Buzz: Come on, fellas! Did Woody give up when Sid had me strapped to the back of a rocket? The Other Toys:[Glumly] No. Buzz: No. And did Woody give up when you threw him out of the back of that moving van? Mr. Potato Head:[Guilty] Oh, you had to bring that up. Buzz: No, he did not! We've got a friend in need! We will not rest until we're safe in Andy's room ! NOW LET'S MOVE OUT!
Remember the New Guy: When Woody meets Wheezy the Penguin from Toy Story 2, his reaction is why he's up on the shelf with him instead of being away to get his squeaker fixed. Justified in that either Andy or Molly may have gotten Wheezy either for Christmas or their birthdays between the first two movies, maybe even for the Christmas they were celebrating at the end of the first one. After all, Buster and Mrs. Potato Head were also Christmas gifts at the end of the first one...
Oddly enough, Woody and Buzz do mention being friends with Wheezy prior to this movie — in an "out of character" interview with the characters about the "filming" of the first movie.
Road Trip Across The Street: Al drives his old V8 from his apartment building's parking lot to his toy store, which is literally on the other side of the street. And he grumbles about having to drive to work on a Saturday!
Rousing Speech: Buzz to the other toys while going after Woody in 2. It's so rousing that the Stars and Stripes unfurls behind himout of nowhere. (In the non-US version, the Stars and Stripes is replaced by a spinning globe and fireworks).
Rummage Fail: While Potato Head reaches in to get his "angry eyes", he puts on the extra shoes.
Say It Again: Jessie dares Woody to repeat the words "If the boot fits" when he suspects her of trying to sabotage his escape.
Second Coming: Woody's welcome by Jessie, Bullseye, and Stinky Pete is almost treated as this with all the attendant Hero Worship elements attached to Woody, until he realizes that he's going to be joining them in a museum.
To Pixar's own A Bug's Life; toys of the characters can be seen hanging from a shelf at Al's Toy Barn, and Heimlich can be just barely seen being knocked off a branch when Buzz is karate-chopping his way through the bushes. The latter shout-out is expanded on in the bloopers. Also, an Elevator Music version of the main theme is heard when the toys try to reach Woody in the elevator.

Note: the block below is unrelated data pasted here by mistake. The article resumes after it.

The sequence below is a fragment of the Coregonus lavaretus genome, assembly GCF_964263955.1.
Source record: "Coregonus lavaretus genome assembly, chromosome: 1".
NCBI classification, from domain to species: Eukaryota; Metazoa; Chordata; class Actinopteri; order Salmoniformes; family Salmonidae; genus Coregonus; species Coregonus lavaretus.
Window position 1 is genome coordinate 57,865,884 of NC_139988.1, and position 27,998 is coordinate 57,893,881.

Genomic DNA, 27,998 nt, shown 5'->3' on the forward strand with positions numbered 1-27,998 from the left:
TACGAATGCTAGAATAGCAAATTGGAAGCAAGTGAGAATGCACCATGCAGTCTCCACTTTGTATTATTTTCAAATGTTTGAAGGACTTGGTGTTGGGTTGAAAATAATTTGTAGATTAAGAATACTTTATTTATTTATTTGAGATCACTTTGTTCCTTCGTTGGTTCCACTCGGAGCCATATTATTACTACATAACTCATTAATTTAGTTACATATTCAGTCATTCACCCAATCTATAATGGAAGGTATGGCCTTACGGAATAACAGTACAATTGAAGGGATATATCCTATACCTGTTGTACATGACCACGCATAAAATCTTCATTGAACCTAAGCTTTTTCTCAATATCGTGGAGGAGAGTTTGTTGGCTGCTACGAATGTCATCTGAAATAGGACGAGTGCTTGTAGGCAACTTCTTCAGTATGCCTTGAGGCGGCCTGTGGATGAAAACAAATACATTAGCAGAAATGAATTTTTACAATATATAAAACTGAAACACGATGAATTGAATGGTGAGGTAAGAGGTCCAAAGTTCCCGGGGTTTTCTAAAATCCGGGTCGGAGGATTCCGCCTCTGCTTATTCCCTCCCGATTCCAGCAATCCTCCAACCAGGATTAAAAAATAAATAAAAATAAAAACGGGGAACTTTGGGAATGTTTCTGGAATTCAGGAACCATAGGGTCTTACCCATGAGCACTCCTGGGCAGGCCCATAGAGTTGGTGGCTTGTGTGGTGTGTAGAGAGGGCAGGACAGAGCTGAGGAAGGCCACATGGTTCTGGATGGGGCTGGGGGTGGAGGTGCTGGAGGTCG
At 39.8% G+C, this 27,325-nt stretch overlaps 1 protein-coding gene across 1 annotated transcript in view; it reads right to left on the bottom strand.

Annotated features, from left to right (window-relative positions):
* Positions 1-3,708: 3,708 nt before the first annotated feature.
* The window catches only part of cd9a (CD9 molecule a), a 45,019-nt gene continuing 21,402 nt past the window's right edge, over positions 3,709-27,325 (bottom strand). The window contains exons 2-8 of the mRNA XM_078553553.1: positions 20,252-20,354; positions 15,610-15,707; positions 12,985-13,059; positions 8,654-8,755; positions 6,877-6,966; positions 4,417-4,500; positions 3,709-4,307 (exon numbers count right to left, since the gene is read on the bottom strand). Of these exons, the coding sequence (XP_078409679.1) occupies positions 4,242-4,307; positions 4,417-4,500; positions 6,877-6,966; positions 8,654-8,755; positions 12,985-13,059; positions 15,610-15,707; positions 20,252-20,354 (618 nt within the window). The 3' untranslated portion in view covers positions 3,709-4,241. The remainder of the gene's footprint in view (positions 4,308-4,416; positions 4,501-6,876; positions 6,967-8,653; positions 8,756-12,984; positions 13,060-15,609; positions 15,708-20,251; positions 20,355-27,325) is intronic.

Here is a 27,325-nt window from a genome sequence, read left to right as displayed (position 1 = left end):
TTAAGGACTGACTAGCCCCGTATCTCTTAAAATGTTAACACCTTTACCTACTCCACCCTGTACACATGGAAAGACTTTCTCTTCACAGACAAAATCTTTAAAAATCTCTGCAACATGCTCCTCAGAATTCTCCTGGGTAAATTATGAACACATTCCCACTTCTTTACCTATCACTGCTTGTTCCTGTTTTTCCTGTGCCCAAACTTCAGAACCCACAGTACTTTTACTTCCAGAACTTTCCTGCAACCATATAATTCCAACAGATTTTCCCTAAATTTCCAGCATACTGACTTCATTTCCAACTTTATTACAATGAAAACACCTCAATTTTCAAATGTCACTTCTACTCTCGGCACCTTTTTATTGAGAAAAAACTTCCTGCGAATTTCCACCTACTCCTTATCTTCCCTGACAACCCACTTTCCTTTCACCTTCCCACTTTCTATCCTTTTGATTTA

Spot the Imposter: When the toys realize they have two Buzz Lightyears. They're starting to cotton on when one of the Buzzes starts going on about "Star Command" and has a freak-out when his helmet is opened, but the deal is finally cinched when only one Buzz has Andy written on his foot.
Tour Guide Barbie lampshades this at the end of the outtakes seen during the end credits when, after bidding everyone goodbye, she finally stops smiling and comments on it exaggeratedly:
Barbie: Oh, my gosh, my cheeks are killing me! I can't even keep smiling like this anymore! I am exhausted!
Take a Third Option: In Andy's play scenario, he has Hamm hold Bo Peep hostage and tells Woody he has a choice of either feeding Bo to a shark or death by monkeys. Woody then chooses Buzz Lightyear, who crashes into Hamm, giving Woody enough time to rescue Bo Peep.
That Reminds Me of a Song: Happens at the end when Wheezy gets a new squeaker and feels like singing a song, to which he sings a big-band rendition of "You've Got a Friend in Me", with his singing voice by Robert Goulet. Though it does pause briefly for a heartwarming moment between Woody and Buzz.
The part when Wheezy gets ready to sing was also part of the blooper reel, where he hilariously fails at catching the microphone.
Woobie, Destroyer of Worlds: After hearing Stinky Pete remind the others about toys as unpopular as them sitting on a store shelf for years, watching every other toy get sold, himself an example - you can't help but feel for him. And while he attempts some rather bad things near the end, his desire to find some form of love as a museum piece instead of going back to a store shelf or storage is understandable.
Stinky Pete had good reasons to do what he did. Sure, he almost ripped Woody into ribbons, but even then he wouldn't have killed him, since his goals depend on Woody's survival.
Pete: Your choice, Woody: you can go to Japan together or in pieces. If he fixed you once, he can fix you again.